Collected Works of Abraham Lincoln. Volume 7.
Lincoln, Abraham, 1809-1865.
Page  499

To Ulysses S. Grant [1]

Lieut. Gen. Grant Executive Mansion,
City Point, Va. Washington, August 17. 1864.

I have seen your despatch expressing your unwillingness to break your hold where you are. Neither am I willing. Hold on with a bull-dog gripe, and chew & choke, as much as possible.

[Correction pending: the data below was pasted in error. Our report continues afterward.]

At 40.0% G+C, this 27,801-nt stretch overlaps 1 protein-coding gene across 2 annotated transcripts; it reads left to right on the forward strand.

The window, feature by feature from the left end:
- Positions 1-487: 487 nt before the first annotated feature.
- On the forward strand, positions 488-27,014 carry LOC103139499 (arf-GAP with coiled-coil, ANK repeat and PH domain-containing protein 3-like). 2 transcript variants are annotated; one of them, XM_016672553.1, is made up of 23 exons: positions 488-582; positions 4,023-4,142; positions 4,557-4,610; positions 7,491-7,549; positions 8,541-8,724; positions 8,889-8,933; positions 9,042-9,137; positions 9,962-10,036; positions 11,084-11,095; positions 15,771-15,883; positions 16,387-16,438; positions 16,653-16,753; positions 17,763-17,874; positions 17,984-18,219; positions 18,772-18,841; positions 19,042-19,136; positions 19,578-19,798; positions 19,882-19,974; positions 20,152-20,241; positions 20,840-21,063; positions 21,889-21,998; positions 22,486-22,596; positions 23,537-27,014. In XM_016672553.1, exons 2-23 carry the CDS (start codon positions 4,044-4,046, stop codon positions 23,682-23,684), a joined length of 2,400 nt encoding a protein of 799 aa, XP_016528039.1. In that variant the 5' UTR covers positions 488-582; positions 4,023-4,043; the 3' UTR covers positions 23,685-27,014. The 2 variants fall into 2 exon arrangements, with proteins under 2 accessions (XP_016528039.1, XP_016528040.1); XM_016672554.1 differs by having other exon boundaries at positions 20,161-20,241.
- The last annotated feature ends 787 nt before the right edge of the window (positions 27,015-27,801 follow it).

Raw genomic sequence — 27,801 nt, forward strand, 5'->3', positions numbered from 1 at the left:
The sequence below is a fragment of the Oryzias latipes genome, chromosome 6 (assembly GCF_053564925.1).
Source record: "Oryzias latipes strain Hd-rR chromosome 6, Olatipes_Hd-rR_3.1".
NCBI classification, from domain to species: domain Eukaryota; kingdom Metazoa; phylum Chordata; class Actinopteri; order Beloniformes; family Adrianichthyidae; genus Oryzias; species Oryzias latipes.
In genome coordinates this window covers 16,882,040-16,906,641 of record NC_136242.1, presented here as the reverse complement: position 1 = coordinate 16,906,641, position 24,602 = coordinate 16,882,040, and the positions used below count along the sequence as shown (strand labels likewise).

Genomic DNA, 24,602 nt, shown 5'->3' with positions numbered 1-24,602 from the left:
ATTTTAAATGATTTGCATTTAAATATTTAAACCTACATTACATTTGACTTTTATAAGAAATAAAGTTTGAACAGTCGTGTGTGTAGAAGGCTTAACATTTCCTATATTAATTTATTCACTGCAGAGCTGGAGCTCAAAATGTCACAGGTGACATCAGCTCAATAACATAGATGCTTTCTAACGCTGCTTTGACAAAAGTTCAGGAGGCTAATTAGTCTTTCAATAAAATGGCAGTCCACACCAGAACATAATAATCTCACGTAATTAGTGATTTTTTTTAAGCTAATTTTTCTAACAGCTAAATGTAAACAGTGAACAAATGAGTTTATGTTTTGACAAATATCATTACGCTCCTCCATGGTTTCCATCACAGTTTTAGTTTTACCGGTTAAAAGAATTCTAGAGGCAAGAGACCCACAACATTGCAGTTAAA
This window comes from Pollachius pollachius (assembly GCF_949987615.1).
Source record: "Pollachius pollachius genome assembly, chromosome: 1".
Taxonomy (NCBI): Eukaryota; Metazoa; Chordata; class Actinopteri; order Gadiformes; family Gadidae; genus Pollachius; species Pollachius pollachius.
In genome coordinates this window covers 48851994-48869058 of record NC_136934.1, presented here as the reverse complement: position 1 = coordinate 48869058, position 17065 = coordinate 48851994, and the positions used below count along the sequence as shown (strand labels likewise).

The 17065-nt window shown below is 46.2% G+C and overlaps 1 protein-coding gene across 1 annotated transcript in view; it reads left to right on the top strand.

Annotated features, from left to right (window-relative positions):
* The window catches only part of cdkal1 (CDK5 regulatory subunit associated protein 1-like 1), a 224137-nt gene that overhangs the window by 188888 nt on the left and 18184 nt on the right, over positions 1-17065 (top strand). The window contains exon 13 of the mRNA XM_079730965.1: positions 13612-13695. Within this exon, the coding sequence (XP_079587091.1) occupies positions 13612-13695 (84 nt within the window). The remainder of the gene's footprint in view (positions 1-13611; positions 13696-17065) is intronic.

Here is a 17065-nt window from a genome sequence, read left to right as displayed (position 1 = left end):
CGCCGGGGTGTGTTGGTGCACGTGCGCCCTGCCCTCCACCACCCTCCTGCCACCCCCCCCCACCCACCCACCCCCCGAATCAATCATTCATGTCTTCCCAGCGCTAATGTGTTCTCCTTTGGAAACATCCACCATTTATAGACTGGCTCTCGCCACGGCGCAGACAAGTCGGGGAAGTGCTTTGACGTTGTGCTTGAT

[1]   ALS, DNA WR RG 107, Presidential Telegrams, I, 133. On August 15 Grant telegraphed Halleck: ``If there is any danger of an uprising in the North to resist the draft or for any other purpose our loyal Governor's ought to organize the militia at once to resist it. If we are to draw troops from the field to keep the loyal States in harness it will prove difficult to suppress the rebellion in the disloyal States. My withdrawal now from the James River would insure the defeat of Sherman. Twenty thousand men sent to him at this time would destroy the greater part of Hood's army, and leave us men wherever required. General Heintzelman can get from the Governors of Ohio, Indiana, and Illinois a militia organization that will deter the discontented from committing any over act. I hope the President will call on Governors of States to organize thoroughly to preserve the peace until after the election. . . .'' (OR, I, XLII, II, 193-94).